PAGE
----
As the Trade Minister Mr Lim Hng Kiang stated at the Manufacturing Excellence Award 2006 Conference, “Singapore’s success in manufacturing has been our heavy investments in infrastructural projects (like the Biopolis), conceptualized and created to meet industry needs”. Through such projects, Singapore was recently named the world’s most competitive place of business, as well as the world’s easiest place to do business. This is supported by the fact that in less than 18 months after the opening of the Biopolis, the occupancy rate there is at 95% capacity.
The extent of shared services and facilities is what makes the Biopolis one of a kind. Scientists from the public and private sectors share expensive lab equipment and services on a “pay-as-you-use” basis. Besides, the Biopolis offers small animal facilities and quarantined rooms to academic and commercial research groups, meaning research teams can be productive almost immediately, without incurring the time or costs associated with project start-up common to most other locations. The Biopolis also provides a very high level of support for startups including business model development as well as financial, marketing, legal and technical support.
In 2000, the country set a target of the industry producing over S$12 billion in manufacturing output by 2005. Its actual performance in 2005 was S$18 billion, 50% over the target set. This industry’s manufacturing output was 9% of Singapore’s total manufacturing output, and its manufacturing value-added per year was 18% of the nation’s total manufacturing value-added. This makes biomedical sciences the second biggest contributor, in terms of value-added, to Singapore’s manufacturing sector.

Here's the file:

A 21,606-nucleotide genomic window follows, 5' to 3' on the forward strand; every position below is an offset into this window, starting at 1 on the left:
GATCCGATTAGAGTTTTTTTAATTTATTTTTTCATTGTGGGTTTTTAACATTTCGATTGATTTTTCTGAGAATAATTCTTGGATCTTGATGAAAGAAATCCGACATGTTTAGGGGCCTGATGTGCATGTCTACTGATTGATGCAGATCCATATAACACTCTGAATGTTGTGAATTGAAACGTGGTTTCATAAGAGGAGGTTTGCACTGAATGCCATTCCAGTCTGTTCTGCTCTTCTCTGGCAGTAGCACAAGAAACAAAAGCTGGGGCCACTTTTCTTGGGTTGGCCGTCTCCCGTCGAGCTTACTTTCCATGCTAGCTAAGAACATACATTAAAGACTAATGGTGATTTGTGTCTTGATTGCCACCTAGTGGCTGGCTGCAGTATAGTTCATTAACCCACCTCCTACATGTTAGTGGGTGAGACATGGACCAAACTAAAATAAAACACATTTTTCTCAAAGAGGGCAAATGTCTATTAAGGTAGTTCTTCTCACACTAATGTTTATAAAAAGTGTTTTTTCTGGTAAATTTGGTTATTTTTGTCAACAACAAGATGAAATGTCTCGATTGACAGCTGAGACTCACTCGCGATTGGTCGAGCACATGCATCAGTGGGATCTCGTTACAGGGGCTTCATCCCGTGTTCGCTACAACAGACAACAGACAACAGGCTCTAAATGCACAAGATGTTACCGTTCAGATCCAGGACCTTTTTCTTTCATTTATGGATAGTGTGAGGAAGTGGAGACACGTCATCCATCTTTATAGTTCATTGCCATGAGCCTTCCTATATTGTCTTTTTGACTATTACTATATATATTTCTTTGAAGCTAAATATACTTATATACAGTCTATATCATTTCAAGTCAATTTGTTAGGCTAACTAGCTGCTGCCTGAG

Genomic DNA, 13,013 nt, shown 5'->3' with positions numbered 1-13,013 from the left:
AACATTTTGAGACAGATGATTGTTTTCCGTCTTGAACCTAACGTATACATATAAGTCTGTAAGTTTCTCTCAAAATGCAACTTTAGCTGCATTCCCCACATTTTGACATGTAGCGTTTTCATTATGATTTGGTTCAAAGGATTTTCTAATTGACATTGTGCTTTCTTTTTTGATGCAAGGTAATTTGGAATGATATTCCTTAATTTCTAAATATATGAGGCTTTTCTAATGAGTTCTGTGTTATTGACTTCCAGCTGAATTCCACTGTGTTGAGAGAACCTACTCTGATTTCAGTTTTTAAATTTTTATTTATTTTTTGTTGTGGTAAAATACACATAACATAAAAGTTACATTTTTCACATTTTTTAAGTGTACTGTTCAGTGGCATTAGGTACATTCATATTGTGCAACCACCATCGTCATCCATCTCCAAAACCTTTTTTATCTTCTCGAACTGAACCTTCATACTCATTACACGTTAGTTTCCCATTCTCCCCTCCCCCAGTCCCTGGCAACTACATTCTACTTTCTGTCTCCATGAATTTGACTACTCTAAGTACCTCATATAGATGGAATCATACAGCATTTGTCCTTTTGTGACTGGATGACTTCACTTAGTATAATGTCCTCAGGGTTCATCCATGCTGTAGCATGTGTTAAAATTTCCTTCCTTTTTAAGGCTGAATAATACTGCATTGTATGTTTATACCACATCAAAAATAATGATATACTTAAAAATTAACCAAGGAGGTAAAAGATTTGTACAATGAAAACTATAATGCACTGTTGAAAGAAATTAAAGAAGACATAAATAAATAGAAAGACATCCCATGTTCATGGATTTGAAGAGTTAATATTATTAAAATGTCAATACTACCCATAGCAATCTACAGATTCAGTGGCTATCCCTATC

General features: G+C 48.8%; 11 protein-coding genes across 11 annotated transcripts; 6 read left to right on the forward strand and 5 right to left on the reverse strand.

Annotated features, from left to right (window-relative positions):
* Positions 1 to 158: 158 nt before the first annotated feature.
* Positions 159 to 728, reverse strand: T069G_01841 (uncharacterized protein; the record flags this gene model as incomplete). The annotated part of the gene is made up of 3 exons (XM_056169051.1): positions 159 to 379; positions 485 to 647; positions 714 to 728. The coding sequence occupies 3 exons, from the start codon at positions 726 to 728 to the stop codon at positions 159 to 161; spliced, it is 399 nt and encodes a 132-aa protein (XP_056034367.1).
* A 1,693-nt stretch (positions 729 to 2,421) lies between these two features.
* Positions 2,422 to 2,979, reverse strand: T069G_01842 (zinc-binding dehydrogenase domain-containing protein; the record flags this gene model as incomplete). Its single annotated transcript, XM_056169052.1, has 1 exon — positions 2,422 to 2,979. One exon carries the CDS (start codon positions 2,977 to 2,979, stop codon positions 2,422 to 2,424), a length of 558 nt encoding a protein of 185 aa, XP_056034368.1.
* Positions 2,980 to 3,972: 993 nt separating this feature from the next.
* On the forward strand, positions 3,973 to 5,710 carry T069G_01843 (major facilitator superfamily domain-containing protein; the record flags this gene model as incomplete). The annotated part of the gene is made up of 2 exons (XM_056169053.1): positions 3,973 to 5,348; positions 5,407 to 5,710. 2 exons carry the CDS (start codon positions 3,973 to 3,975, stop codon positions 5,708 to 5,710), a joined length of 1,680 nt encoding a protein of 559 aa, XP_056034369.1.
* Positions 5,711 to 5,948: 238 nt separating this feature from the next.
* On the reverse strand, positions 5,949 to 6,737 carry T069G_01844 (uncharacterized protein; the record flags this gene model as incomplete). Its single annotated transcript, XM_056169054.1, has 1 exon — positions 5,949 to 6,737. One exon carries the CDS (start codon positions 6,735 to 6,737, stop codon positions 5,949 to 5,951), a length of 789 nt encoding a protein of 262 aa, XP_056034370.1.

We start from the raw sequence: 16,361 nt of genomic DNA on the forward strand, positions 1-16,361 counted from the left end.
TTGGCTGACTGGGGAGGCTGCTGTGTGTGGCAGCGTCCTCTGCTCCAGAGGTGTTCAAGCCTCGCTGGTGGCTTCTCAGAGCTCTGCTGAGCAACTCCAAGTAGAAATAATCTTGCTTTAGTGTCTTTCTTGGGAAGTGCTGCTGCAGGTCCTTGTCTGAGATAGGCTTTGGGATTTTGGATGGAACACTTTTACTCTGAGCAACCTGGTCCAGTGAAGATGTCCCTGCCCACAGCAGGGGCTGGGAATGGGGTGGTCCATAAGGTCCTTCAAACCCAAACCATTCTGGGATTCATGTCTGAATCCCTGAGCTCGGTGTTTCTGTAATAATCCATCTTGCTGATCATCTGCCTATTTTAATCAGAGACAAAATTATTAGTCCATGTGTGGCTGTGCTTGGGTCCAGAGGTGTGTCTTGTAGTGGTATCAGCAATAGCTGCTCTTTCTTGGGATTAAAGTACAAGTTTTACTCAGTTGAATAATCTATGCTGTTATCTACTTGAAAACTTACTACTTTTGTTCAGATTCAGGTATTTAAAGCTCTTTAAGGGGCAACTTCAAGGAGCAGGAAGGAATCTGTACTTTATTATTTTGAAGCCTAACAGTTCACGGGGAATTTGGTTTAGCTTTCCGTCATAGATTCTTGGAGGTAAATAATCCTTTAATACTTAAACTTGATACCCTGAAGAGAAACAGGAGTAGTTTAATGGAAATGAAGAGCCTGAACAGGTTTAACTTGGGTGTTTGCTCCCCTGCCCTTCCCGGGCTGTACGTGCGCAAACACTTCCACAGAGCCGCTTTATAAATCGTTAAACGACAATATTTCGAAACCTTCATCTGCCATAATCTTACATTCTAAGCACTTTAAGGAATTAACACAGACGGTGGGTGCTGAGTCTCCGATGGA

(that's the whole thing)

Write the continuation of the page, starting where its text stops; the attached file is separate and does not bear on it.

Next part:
Another significant milestone was the arrival of the first pharmaceutical giant from the mid-western region of the United States. In 2005, Abbott Laboratories decided to build a nutritional powder manufacturing plant in Singapore. The S$450 million state-of-the-art facility is Abbott’s first major capital investment in Asia and its largest nutritional investment ever.
2005 was also the year Singapore won its first commercial-scale biologics manufacturing project. A joint venture between Bio*One Capital and Switzerland’s Lonza will be making biologics products for Lonza’s customers worldwide. The Lonza Group is the world’s number three drug-ingredient maker while Bio*One Capital is a leading, dedicated biomedical sciences investment management company based in Singapore with a worldwide presence.
The first phase of the Biomedical Sciences initiative (2000 to 2005) put in place key building blocks by establishing core capabilities in biomedical research, and introducing important human capital and industrial capital development initiatives. For the next phase (2006 to 2010), Singapore will build on this foundation and strengthen its capabilities in translational and clinical research to bring discoveries from the bench to the market, and ultimately improve human healthcare.
Even though there may have been other contributing factors to bring Singapore to where it is today, the Biopolis is an establishment that has successfully promoted industrialization, helping Singapore achieve further more quickly.